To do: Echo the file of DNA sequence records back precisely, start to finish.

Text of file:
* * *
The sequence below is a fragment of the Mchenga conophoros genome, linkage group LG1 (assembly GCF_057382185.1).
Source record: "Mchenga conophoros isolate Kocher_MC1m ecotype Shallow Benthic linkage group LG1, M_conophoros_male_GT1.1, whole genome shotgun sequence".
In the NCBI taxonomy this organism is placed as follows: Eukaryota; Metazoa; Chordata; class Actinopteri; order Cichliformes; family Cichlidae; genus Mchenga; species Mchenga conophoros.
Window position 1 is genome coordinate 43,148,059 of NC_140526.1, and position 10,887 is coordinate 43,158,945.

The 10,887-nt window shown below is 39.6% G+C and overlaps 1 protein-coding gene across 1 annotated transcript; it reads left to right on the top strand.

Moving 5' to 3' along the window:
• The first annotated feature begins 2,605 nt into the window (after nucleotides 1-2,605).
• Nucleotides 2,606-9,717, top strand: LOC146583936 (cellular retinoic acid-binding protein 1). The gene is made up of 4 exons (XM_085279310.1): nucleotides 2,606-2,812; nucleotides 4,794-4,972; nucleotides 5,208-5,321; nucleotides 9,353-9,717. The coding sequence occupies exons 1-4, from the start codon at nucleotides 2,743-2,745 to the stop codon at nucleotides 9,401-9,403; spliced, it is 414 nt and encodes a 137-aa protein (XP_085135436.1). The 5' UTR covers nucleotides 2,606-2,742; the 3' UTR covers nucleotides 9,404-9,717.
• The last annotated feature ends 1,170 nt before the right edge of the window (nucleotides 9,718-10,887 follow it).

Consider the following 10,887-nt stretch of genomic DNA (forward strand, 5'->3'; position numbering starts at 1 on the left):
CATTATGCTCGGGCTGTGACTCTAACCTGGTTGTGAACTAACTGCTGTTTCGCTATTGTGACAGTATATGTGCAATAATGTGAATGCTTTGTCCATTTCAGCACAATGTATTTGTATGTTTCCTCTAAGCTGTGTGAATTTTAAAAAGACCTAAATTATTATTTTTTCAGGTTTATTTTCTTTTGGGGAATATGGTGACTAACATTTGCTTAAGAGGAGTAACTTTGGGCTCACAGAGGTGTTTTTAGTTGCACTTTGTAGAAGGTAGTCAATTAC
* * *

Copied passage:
The sequence below is a fragment of the Mchenga conophoros genome, linkage group LG1 (assembly GCF_057382185.1).
Source record: "Mchenga conophoros isolate Kocher_MC1m ecotype Shallow Benthic linkage group LG1, M_conophoros_male_GT1.1, whole genome shotgun sequence".
In the NCBI taxonomy this organism is placed as follows: Eukaryota; Metazoa; Chordata; class Actinopteri; order Cichliformes; family Cichlidae; genus Mchenga; species Mchenga conophoros.
Window position 1 is genome coordinate 43,148,059 of NC_140526.1, and position 10,887 is coordinate 43,158,945.

The 10,887-nt window shown below is 39.6% G+C and overlaps 1 protein-coding gene across 1 annotated transcript; it reads left to right on the top strand.

Moving 5' to 3' along the window:
• The first annotated feature begins 2,605 nt into the window (after nucleotides 1-2,605).
• Nucleotides 2,606-9,717, top strand: LOC146583936 (cellular retinoic acid-binding protein 1). The gene is made up of 4 exons (XM_085279310.1): nucleotides 2,606-2,812; nucleotides 4,794-4,972; nucleotides 5,208-5,321; nucleotides 9,353-9,717. The coding sequence occupies exons 1-4, from the start codon at nucleotides 2,743-2,745 to the stop codon at nucleotides 9,401-9,403; spliced, it is 414 nt and encodes a 137-aa protein (XP_085135436.1). The 5' UTR covers nucleotides 2,606-2,742; the 3' UTR covers nucleotides 9,404-9,717.
• The last annotated feature ends 1,170 nt before the right edge of the window (nucleotides 9,718-10,887 follow it).

Consider the following 10,887-nt stretch of genomic DNA (forward strand, 5'->3'; position numbering starts at 1 on the left):
CATTATGCTCGGGCTGTGACTCTAACCTGGTTGTGAACTAACTGCTGTTTCGCTATTGTGACAGTATATGTGCAATAATGTGAATGCTTTGTCCATTTCAGCACAATGTATTTGTATGTTTCCTCTAAGCTGTGTGAATTTTAAAAAGACCTAAATTATTATTTTTTCAGGTTTATTTTCTTTTGGGGAATATGGTGACTAACATTTGCTTAAGAGGAGTAACTTTGGGCTCACAGAGGTGTTTTTAGTTGCACTTTGTAGAAGGTAGTCAATTAC